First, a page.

In the second installment of our examination into the casualization of culture, our focus has shifted to the permutations in fine dining and communication tools and how the way we communicate, work, and eat is changing in this new environment. Check out the first installment of this two-part series.
Via Zoom or other video conferencing platform, we are able to break through the office culture facades and – quite literally – peer into each other’s lives, homes, and – often – messes. From children photobombing a video call, to the family pet mewling in the background, to just seeing one’s colleagues and clients in their element, a fascinating phenomenon has taken hold. We are connecting more than ever before. Many feel more connected and comfortable with clients despite the distance. Business pitches and presentations are shrinking in content, paring down the slides and words on a page, relying more on connecting verbally and visually. Perhaps the digital wall of screens is not such a barrier at all, and rather, the conference room table is.
The educational system has faced similar challenges, from primary all the way to higher education. Kindergarteners and PhD candidates alike are interacting with their peers and instructors over video conferences and consuming digitized lessons and course materials. Kiddos begin classes by checking in with their classmates, offering giggles and words of support alike. Collegiates are gathering with their cohorts for impromptu video happy hours, toasting to dissertations and passing grades. “Student programming,” often impossible to enforce, has taken off organically as students crave and seek out the connection that comes with the classroom environment.
The implications for the office and the classroom alike: the way we interact with one another is evolving. In many ways, the physical distance and isolation has left us more connected than before. Reconnecting with our selves as colleagues, as friends, and mostly importantly: as human beings.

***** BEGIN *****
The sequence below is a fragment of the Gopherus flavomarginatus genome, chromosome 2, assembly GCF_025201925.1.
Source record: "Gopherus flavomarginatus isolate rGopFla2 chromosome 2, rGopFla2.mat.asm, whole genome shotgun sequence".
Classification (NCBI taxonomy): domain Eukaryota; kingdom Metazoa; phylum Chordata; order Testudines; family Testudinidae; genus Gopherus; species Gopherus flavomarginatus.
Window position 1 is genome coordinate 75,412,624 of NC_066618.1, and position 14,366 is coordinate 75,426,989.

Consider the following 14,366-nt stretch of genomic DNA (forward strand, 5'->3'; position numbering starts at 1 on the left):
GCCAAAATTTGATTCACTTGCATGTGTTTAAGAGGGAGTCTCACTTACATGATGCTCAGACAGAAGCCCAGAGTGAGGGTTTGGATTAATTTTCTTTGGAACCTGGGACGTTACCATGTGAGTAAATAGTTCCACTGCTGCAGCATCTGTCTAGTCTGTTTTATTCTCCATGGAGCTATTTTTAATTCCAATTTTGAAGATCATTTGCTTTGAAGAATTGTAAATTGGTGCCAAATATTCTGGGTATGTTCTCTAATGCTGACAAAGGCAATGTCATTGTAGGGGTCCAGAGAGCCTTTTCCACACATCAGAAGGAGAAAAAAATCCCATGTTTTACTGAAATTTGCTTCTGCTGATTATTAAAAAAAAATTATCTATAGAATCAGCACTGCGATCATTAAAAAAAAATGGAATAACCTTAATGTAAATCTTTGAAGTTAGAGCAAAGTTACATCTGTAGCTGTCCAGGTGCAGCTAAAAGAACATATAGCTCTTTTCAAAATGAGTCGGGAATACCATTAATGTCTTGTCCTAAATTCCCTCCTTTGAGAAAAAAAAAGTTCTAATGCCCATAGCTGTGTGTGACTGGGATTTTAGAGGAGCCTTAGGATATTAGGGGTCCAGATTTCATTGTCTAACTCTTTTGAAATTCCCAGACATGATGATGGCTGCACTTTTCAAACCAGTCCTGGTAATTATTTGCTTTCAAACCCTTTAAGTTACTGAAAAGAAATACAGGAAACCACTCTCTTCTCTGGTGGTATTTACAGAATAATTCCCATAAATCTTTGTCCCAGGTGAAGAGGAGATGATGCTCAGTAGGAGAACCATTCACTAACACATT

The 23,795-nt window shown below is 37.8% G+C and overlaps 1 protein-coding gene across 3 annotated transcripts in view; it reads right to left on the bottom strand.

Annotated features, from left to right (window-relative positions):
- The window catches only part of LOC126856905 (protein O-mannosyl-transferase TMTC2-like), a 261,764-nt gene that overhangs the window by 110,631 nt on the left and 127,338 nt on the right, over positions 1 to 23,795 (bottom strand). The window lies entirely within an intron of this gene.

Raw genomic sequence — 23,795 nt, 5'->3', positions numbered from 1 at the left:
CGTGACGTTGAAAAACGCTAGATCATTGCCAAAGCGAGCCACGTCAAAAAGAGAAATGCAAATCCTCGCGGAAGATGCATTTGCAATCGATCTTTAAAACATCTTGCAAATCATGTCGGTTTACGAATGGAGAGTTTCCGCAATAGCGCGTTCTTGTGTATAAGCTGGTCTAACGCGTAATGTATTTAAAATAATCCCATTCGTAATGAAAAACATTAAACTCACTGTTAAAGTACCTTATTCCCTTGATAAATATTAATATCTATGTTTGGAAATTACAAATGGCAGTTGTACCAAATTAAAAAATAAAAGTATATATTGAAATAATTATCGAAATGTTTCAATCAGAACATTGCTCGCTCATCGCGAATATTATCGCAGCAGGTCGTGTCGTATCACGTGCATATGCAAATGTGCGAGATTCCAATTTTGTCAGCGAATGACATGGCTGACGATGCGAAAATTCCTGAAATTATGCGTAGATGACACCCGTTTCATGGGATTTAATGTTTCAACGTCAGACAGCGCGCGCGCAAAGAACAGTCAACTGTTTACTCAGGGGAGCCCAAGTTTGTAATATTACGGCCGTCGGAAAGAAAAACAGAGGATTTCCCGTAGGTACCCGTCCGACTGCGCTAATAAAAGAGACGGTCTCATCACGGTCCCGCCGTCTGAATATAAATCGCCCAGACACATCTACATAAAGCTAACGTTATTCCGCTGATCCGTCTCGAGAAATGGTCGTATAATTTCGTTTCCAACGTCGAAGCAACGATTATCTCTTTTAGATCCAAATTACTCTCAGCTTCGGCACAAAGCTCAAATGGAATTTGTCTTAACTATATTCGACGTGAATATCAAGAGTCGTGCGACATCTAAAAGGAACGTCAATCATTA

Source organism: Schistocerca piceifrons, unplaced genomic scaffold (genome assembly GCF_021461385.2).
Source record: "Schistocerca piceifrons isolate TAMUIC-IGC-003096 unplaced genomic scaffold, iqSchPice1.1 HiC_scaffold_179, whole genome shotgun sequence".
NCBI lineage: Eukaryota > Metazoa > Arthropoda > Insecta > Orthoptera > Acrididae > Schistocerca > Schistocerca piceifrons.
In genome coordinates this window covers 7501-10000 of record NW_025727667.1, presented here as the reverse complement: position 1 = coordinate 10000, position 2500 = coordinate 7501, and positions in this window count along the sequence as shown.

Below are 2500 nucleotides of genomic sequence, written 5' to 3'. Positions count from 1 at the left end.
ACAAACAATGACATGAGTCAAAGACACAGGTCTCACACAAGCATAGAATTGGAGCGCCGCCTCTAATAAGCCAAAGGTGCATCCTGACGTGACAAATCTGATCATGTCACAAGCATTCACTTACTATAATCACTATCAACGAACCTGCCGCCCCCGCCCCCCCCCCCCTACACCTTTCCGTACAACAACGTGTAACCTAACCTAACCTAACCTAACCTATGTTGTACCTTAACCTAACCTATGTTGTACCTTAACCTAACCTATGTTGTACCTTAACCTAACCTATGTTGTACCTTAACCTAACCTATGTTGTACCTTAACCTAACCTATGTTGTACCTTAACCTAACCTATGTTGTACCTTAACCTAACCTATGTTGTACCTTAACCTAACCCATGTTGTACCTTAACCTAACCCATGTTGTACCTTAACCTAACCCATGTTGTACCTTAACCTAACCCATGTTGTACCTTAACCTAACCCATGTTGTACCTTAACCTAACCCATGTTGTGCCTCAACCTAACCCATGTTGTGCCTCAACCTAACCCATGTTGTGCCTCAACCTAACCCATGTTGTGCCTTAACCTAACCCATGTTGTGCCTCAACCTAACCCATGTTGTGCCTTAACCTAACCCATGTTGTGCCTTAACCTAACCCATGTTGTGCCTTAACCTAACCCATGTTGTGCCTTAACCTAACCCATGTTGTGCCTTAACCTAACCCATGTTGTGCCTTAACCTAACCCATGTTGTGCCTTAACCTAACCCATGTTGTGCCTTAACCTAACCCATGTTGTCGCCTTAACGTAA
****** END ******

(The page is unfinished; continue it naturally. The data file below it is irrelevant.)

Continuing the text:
The rise of fine casual and fast casual has been putting pressure on fine dining for years, borrowing the speed and efficiency of fast food combined with the upgraded experience and flavors of fine dining. Coupled with the advent of mobile delivery, brick-and-mortar restaurants have had to alter service models to keep up with growing demand for meals on the go and meals meant for home. Even the stalwarts – if they can be called that in such a new market – like GrubHub and Caviar have new threats from chains using their own apps and delivery models, as well as POS systems like Toast.
COVID-19 has us eating at home, but also cooking at home much more, also placing strain on alternative grocery channels and delivery. Amazon has even recently placed a cap on grocery delivery orders to cope with overwhelming demand.
With a market already trending to delivery, takeout and meal kit-based consumption, COVID-19 has only accelerated this shift at hyper-speed. It’s likely that the massive toll that has been taken on by the restaurant industry could shutter up to a staggering 75 percent of restaurants.
All in all, the current crisis is certainly not one to be taken lightly, with its effects living deep in the psychology of all who have been a part of this unforeseen time. Consumers’ needs are inevitably evolving and shifting away from excess and fuss to comfort, connectivity and the freedom of choice, thus evolving the way they interact with brands.
If your brand needs help identifying how to reach consumers amidst rapid changes, check out our suite of services designed to deliver actionable, timely impact.